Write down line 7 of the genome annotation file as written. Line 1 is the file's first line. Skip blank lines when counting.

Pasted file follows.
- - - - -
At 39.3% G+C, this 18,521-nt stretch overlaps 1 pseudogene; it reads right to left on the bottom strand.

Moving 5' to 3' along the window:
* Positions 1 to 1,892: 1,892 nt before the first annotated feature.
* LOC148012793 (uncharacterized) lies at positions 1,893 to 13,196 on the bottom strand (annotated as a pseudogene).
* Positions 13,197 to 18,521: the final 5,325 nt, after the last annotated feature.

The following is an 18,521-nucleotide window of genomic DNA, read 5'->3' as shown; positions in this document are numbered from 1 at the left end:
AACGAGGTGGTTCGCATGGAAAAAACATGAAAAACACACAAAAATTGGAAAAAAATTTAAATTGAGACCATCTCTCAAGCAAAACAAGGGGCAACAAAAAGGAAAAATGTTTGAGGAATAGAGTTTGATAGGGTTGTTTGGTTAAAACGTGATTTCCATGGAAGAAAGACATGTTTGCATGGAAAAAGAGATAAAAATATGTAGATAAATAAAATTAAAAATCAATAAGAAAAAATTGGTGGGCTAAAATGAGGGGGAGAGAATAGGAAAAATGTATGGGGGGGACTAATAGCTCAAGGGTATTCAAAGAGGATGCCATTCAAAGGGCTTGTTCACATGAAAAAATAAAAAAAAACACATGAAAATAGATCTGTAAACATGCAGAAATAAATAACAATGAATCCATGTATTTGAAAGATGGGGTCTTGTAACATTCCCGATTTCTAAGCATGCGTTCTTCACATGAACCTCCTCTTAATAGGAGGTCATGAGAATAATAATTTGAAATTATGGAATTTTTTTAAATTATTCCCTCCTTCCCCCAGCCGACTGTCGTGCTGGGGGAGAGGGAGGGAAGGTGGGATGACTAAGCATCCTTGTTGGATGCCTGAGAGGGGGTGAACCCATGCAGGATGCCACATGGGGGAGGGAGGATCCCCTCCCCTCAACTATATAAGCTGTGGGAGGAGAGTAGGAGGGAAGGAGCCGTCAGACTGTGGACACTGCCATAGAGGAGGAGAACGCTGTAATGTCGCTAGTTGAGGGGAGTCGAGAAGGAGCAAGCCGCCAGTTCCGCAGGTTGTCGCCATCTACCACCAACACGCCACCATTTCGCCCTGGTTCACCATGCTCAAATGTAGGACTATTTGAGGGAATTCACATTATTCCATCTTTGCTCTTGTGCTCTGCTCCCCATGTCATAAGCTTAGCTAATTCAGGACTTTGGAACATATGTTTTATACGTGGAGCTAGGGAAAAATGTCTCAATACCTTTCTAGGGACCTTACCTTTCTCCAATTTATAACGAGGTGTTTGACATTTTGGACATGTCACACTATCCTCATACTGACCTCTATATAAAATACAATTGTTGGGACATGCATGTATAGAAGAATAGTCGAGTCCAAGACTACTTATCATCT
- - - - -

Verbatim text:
AACGAGGTGGTTCGCATGGAAAAAACATGAAAAACACACAAAAATTGGAAAAAAATTTAAATTGAGACCATCTCTCAAGCAAAACAAGGGGCAACAAAAAGGAAAAATGTTTGAGGAATAGAGTTTGATAGGGTTGTTTGGTTAAAACGTGATTTCCATGGAAGAAAGACATGTTTGCATGGAAAAAGAGATAAAAATATGTAGATAAATAAAATTAAAAATCAATAAGAAAAAATTGGTGGGCTAAAATGAGGGGGAGAGAATAGGAAAAATGTATGGGGGGGACTAATAGCTCAAGGGTATTCAAAGAGGATGCCATTCAAAGGGCTTGTTCACATGAAAAAATAAAAAAAAACACATGAAAATAGATCTGTAAACATGCAGAAATAAATAACAATGAATCCATGTATTTGAAAGATGGGGTCTTGTAACATTCCCGATTTCTAAGCATGCGTTCTTCACATGAACCTCCTCTTAATAGGAGGTCATGAGAATAATAATTTGAAATTATGGAATTTTTTTAAATTATTCCCTCCTTCCCCCAGCCGACTGTCGTGCTGGGGGAGAGGGAGGGAAGGTGGGATGACTAAGCATCCTTGTTGGATGCCTGAGAGGGGGTGAACCCATGCAGGATGCCACATGGGGGAGGGAGGATCCCCTCCCCTCAACTATATAAGCTGTGGGAGGAGAGTAGGAGGGAAGGAGCCGTCAGACTGTGGACACTGCCATAGAGGAGGAGAACGCTGTAATGTCGCTAGTTGAGGGGAGTCGAGAAGGAGCAAGCCGCCAGTTCCGCAGGTTGTCGCCATCTACCACCAACACGCCACCATTTCGCCCTGGTTCACCATGCTCAAATGTAGGACTATTTGAGGGAATTCACATTATTCCATCTTTGCTCTTGTGCTCTGCTCCCCATGTCATAAGCTTAGCTAATTCAGGACTTTGGAACATATGTTTTATACGTGGAGCTAGGGAAAAATGTCTCAATACCTTTCTAGGGACCTTACCTTTCTCCAATTTATAACGAGGTGTTTGACATTTTGGACATGTCACACTATCCTCATACTGACCTCTATATAAAATACAATTGTTGGGACATGCATGTATAGAAGAATAGTCGAGTCCAAGACTACTTATCATCT